This good-natured almost-five-year-old rarely complains. I did my best to find out what was bothering him and then he drifted back to sleep. This is where is all becomes fuzzy. At some point in the wee hours of the morning he succumbed to a stomach bug. My Bearded Husband and I agreed long ago that this clean-up was my department (don’t worry, he takes care of vermin and clogged drains) so he sweetly asked me for help when he discovered our boy covered in sick. It always amazes me how I can be yanked from a deep sleep and jump into decisive and efficient action. Not bragging, I’m really surprised at myself every time. I cannot recall how often this scenario repeated, but by 6AM I knew I would not be able to be an effective (or pleasant) teacher with so little sleep and a potential conduit of “bleh” coursing through my body. I called in my last remaining Family Care day.
Was up most of the night with a 4YO and the stomach flu. Come and get me, zombies. I won't put up a fight.
When I got up for the first time that day (or was it last? I was so confused) my body cried out at the injustice. I tense up whenever one of the boy is sick so my entire upper back was knotted and turning my head was a challenge (just stay out of my peripheral vision boys and the world is your oyster today). I had that queasy feeling you get from pulling all-nighters, but those supply notes weren’t going to write themselves. In fact, I wrote them twice. Once for the wrong day, and once for the correct one.
We muddled through the start of our day surprisingly well. My little guy kept down his toast and ginger ale and seemed to be on the mend. Mid-morning, however, he had that drained and pasty look and told me he was cold. Nothing a good cuddle couldn’t fix, right?
I gladly wrapped my arms around my boy and we sat quietly on the couch together looking at the family portraits on the wall. “I wish I was sick every day so then I could always get to have pop,” he told me just moments before he drifted off to sleep. On my lap. Curled up and snoring. That hasn’t happened in at least three years. My neck started to ache, my left foot fell asleep and I had an itch I couldn’t reach because my arm was pinned under my boy who all too soon will turn five.
And it was completely worth it.
Celebrating all of you who are the special someone to someone little. Or big.
What better way to celebrate a former ruler than by having a day off work and lighting fireworks all weekend? Happy Birthday, Queen Victoria, we’re just going to have some pyrotechnics in your honour. No need to feel left out there, Canada. We’ll do the same for you on the first of July. Unless you’re our teenage neighbours who randomly fire them off throughout the summer, holiday or not. It’s 1am, people with kids won’t mind – little people sleep through everything, right?
This year we thought it might be fun to do an earlier celebration with like-minded neighbours. It might still be light out, but there’s no need to keep our young children up until well past 10 to cry about the loud noise and scary popping sounds.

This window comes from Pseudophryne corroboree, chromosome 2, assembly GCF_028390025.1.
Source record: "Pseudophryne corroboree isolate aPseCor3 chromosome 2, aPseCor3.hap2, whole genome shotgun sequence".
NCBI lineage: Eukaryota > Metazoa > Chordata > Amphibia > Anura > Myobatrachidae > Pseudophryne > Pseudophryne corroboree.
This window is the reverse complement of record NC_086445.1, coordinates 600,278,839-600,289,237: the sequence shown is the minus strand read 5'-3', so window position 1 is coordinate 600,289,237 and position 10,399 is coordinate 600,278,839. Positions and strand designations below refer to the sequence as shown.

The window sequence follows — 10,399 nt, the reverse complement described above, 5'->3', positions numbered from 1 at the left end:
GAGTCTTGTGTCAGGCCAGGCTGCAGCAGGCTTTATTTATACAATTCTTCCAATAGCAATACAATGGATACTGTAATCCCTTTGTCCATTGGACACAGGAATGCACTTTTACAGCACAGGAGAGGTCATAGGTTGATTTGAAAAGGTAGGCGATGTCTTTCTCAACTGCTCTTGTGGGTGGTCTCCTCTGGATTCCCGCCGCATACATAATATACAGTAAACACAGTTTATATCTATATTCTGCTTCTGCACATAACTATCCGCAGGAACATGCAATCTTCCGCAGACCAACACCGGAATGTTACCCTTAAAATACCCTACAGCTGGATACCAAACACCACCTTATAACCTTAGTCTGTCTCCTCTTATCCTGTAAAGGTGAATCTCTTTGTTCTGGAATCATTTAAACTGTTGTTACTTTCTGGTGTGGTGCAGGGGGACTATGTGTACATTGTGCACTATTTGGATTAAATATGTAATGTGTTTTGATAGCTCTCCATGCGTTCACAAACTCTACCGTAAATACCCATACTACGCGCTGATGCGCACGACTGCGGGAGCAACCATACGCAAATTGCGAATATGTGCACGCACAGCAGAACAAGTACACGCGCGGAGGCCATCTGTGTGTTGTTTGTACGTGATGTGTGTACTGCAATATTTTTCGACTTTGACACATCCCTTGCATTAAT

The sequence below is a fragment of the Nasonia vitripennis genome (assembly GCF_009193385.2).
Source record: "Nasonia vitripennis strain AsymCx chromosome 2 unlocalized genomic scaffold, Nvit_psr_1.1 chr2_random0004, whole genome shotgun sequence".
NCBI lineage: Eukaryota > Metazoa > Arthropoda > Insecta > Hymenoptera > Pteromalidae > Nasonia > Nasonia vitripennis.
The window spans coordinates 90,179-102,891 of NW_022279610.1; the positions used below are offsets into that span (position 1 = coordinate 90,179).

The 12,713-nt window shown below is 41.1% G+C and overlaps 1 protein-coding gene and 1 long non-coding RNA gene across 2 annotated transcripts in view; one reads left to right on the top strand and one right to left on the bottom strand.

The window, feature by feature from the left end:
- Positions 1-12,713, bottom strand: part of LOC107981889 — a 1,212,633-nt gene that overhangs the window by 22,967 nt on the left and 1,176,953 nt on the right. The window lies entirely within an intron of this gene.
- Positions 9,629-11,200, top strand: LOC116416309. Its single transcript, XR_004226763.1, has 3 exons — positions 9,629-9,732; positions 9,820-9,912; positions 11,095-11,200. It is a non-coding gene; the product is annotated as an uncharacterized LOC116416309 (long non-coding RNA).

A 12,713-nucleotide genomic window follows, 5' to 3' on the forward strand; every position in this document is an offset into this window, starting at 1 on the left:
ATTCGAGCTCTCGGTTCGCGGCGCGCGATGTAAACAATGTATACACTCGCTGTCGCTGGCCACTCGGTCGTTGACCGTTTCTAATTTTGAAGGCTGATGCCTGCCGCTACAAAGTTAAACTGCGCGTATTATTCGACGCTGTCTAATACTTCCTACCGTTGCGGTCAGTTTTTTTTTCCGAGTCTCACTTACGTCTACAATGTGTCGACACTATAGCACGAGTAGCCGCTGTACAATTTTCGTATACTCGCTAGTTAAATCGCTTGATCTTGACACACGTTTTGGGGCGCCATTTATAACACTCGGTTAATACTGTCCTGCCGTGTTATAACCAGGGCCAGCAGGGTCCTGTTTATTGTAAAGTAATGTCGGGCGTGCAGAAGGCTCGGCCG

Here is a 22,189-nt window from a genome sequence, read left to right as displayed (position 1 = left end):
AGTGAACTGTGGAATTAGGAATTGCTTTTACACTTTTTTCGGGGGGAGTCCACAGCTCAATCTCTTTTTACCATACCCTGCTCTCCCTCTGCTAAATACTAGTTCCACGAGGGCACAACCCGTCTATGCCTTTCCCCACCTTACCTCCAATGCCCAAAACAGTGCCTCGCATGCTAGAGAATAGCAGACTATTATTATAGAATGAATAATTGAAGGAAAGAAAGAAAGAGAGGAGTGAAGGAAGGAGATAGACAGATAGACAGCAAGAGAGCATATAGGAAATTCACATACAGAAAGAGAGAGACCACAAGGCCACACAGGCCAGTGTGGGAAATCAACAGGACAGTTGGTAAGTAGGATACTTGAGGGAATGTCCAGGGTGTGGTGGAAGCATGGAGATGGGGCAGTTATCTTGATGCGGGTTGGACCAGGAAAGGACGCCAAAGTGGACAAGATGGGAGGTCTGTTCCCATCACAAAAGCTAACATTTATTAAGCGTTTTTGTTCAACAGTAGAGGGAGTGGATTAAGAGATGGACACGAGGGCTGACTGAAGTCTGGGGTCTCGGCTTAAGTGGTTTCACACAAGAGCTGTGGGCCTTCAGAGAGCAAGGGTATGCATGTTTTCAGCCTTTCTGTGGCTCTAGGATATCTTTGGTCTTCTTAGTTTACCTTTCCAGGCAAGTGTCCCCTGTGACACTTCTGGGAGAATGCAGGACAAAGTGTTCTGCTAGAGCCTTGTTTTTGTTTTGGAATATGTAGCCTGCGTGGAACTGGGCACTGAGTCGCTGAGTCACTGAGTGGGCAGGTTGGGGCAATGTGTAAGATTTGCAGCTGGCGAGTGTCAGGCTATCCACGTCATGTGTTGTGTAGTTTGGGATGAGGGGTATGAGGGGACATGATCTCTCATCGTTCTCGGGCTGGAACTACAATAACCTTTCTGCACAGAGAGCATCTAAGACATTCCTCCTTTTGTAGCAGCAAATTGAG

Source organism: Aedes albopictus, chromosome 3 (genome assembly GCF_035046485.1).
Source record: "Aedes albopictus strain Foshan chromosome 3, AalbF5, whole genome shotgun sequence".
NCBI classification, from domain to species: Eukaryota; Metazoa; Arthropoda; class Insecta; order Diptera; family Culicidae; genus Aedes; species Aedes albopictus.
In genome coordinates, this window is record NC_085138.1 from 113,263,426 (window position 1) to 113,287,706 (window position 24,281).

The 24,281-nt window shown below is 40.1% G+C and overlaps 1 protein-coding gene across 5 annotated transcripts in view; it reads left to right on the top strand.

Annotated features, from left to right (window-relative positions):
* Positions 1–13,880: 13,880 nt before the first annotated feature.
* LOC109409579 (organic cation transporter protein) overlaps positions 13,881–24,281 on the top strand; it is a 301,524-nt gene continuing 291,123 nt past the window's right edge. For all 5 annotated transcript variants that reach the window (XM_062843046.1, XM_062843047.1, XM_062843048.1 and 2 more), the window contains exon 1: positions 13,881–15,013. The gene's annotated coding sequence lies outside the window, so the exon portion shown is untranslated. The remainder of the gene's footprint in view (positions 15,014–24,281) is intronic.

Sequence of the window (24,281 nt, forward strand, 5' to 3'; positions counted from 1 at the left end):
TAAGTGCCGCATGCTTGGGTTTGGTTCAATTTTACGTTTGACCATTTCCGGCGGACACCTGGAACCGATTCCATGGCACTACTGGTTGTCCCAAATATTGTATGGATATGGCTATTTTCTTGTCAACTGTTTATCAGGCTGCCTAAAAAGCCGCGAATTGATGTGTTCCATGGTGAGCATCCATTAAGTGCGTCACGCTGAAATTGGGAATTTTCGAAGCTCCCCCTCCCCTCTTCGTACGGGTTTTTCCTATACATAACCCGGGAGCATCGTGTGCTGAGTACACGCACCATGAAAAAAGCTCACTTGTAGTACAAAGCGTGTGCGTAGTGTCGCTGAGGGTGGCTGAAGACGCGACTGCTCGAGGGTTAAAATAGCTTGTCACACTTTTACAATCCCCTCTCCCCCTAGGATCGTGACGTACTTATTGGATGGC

Can you help?
Wanted: Fireworks Lighter Must be a fast runner and calm around fire, combustible materials, and small children. Heckling is highly probable, so only applicants exhibiting superior patience levels will be considered.
A skills appraisal will be completed before hiring. This might include, but is not limited to, matches, lanterns, votive candles, and toddlers providing realistic sound effects while also shouting “it’s too loud” and then crying.
Compensation will be provided by the delight and joy given to others. And pop. Ok, pop and chips. Alright, pop and chips and other miscellaneous snack foods.
The successful candidate is responsible for providing own goggles.
Only serious applicants, please.
What’s your story? Ever been lit on fire? Had some fireworks remnants land in your eye? Yelled at teens behind your house to “keep it down! People are trying to sleep here!”
Growing up, our family of six always had two cars – one big enough to for the entire crew all at once, and the second, a smaller one (typically a hatchback) to supplement our transportation needs.
The first cars I remember were the wood-panelled station wagon with vinyl seats and optional seat belts, and one of several “second” cars, an orange and white Mercury Capri. Both cars were AWESOME. The Capri resembled the “General Lee” a bit, and you honked the horn by pressing the handle of the turn signal. What kind of engineering magic was that?! Forget getting my license, I just wanted to honk that horn.
Sadly, the Capri gave up the ghost before I was able to drive. But it was replaced by an even better hatchback: a Chrysler Turismo. And guys, it was gold. Gold. GOLD. It was painted gold with matching beige interior. That little gem was a demo car for the dealership our cousin worked at so we got this fully-loaded two door for a great deal.
When I say “fully-loaded” I mean it. This 1985 Turismo came with the following features:
– AM/FM radio with tapedeck
– Swivel light for map reading (or lipgloss application, whichever need arose)
– Air conditioning
– Hydraulic action hatch
This beauty even had a hidden perk that I did not discover until I drove it myself: in a small town, a gold hatchback really stands out. My parents did not need GPS to know where I’d been or what I’d been up to – I was my own one-car parade. I drove around and people waved even before they saw who was behind the wheel, because it was A GOLD TURISMO. I may as well have been driving the Pope-mobile for all the camouflage that car provided.
Although we treated old Goldie with respect and care, it did not take long for things to start going wonky. And my parents, being financially responsible and never having to drive that car, decided it was best to avoid most repairs and just live with it.